Home Money Co-op gave me my husband’s ashes – but  the box had another man’s name inside: SALLY SORTS IT

Co-op gave me my husband’s ashes – but  the box had another man’s name inside: SALLY SORTS IT

by Elijah
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One reader was surprised to find the wrong name on the box containing her husband's ashes before their planned dispersal.

Last summer, my husband, from whom I was separated, died suddenly. As next of kin, it fell to me to arrange his cremation, which I did through Co-op Funeralcare.

When I opened the box containing the ashes on the day of the planned dispersal, I found a piece of paper with another man’s details. The shock was indescribable.

Whose ashes were they and what hope did he have of making things right? Then.

One reader was surprised to find the wrong name on the box containing her husband’s ashes before their planned dispersal.

Sally Hamilton responds: The full letter you sent me revealed the extent of the upset you and your four grown children have endured following the death of your husband and the gross mistake over his ashes.

You told me that one day you ran into your husband for the first time in a long time in the city and agreed to meet for coffee. When he didn’t show up, instinct told you something was wrong and you went to his apartment where you tragically found him dead, later confirmed to be natural causes.

As the next of kin, you had to clean the floor and deal with debt demands.

In the midst of this stress, you organized his cremation. As she was short on money, the Department for Work and Pensions agreed to pay the £1,195 bill to the local branch of Co-op Funeralcare, with a contribution of just £300 – the balance remaining in her husband’s bank account. her.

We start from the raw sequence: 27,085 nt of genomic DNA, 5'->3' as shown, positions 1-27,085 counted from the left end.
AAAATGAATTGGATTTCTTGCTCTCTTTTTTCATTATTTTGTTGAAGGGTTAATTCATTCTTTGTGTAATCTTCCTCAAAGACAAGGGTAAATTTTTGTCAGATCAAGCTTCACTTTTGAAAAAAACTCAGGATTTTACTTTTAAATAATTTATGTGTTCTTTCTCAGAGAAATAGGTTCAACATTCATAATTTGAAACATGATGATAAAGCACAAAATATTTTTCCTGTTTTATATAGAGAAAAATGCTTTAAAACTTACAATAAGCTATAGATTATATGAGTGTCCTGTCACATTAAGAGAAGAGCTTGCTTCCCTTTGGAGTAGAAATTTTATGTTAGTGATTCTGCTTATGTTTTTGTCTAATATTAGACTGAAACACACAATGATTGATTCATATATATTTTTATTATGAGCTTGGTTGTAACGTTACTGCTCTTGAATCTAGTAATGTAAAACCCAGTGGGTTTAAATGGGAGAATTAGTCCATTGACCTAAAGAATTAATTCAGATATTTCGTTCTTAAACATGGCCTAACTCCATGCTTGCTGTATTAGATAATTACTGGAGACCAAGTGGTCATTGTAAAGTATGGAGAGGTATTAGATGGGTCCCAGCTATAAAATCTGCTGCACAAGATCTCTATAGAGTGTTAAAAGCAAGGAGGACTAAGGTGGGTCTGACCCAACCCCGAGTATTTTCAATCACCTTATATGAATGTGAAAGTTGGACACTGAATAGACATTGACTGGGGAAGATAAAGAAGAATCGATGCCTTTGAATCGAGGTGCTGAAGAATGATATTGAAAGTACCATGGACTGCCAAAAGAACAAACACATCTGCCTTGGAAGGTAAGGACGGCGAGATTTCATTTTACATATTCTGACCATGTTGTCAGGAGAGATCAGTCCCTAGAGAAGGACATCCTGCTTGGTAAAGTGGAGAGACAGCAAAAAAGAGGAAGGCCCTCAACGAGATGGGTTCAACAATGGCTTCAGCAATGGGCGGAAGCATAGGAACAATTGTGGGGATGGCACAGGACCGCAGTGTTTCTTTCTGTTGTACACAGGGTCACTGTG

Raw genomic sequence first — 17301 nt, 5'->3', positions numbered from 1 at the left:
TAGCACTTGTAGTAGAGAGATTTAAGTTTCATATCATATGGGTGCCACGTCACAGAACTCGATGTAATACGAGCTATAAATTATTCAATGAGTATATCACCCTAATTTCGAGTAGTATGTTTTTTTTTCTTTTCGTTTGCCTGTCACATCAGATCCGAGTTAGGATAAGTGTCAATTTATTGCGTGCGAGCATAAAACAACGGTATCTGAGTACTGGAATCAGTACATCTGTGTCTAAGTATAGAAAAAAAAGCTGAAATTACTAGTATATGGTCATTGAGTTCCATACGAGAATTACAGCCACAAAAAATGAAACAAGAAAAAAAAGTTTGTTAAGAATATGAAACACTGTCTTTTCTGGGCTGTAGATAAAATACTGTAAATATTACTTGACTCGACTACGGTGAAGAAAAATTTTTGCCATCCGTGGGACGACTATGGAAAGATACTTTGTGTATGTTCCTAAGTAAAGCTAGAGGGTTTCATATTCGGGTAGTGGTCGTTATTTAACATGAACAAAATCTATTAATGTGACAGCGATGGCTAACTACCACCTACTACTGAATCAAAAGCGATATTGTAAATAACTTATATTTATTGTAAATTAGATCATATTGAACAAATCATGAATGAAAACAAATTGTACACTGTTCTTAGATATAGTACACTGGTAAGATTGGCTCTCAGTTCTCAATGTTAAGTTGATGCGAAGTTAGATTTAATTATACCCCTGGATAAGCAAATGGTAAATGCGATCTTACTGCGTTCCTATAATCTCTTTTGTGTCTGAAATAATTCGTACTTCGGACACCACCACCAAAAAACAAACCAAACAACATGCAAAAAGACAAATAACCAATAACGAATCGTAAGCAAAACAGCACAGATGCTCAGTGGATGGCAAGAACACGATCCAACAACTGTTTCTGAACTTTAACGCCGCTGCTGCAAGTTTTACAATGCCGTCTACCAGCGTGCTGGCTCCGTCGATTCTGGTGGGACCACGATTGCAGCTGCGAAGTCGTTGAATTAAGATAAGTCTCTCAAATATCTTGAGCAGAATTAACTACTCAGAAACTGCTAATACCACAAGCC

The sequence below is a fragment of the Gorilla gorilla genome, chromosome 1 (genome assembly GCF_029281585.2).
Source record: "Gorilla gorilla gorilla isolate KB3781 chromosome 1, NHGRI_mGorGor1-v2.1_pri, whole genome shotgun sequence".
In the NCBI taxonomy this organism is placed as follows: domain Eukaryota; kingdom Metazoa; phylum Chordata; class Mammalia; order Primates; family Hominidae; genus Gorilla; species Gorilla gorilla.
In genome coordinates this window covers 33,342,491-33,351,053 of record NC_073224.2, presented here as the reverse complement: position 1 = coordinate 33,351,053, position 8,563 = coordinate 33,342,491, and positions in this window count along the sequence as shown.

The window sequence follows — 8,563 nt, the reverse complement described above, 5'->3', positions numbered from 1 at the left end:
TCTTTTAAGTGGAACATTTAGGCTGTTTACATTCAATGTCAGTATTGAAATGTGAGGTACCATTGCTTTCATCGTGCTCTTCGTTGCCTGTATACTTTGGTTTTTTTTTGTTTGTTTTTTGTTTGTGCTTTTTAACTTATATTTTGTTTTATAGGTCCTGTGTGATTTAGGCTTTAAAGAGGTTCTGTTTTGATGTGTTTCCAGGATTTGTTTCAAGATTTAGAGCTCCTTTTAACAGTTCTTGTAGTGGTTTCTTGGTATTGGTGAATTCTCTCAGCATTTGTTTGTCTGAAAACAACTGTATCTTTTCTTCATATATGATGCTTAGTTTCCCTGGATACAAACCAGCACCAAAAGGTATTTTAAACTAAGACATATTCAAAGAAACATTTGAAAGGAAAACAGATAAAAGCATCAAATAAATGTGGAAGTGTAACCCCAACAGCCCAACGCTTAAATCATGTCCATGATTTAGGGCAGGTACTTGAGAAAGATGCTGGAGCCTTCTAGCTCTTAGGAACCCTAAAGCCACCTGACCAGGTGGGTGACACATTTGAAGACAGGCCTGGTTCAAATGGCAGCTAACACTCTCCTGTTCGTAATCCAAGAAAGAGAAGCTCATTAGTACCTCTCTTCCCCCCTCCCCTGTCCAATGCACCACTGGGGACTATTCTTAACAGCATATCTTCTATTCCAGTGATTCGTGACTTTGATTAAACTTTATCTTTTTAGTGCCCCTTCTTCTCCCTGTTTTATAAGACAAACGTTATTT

Arrangements were delayed because the Co-op told him the bill had not been paid, while the DWP insisted it had. Weeks passed before Co-op confirmed the bill had been paid and the cremation took place in September.

When you collected the ashes, they were supposed to be in a box inside a bag labeled with your husband’s details.

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You made plans to scatter his ashes in the sea, as he wished. It wasn’t until the day of the planned dispersal that you opened the box to remove the bag and discovered the paper with another man’s data.

After a series of calls and texts to Co-op, you asked for a letter confirming whose ashes you had. The branch manager, you said, refused to accept responsibility and asked you to bring the ashes in person.

This involved a 120 mile round trip by car. The staff took the paper with the other man’s information and informed her that the ashes she received were those of her husband.

Not convinced, you left and asked for this confirmation to be made in writing. Some time later he received a letter, unsigned and undated, offering him £200 compensation. You were furious and felt unable to scatter the ashes until you had more certainty.

When we spoke, you had started a complaint through the National Association of Funeral Directors (NAFD), which runs an impartial complaints service. In the meantime, I asked Co-op Funeralcare to tell me their side of the story. He said that the ashes he received were certainly the correct ones and that an administrative error was to blame for the wrong paper ending up inside the box.

A spokesperson said: “We have robust procedures in place for the identification, care and return of ashes.” A thorough investigation has been carried out and from this we have assured the reader that the ashes she received were those of her late husband.

“Robust procedures” involve printing a label from the deceased’s digital records, which is applied to the outside of the incinerator. After cremation, this tag is placed on a biodegradable bag containing the ashes.

A second label with the name of the deceased is then applied to the box in which the bag of ashes is placed. Finally, a cremation certificate is placed inside the box, which also states the name of the deceased. Co-op said it records ashes when they are received and an additional label is generated, which is placed inside the box and only removed once the ashes are collected. It was at this stage that things went horribly wrong in his case, when a Co-op employee inserted the wrong documentation.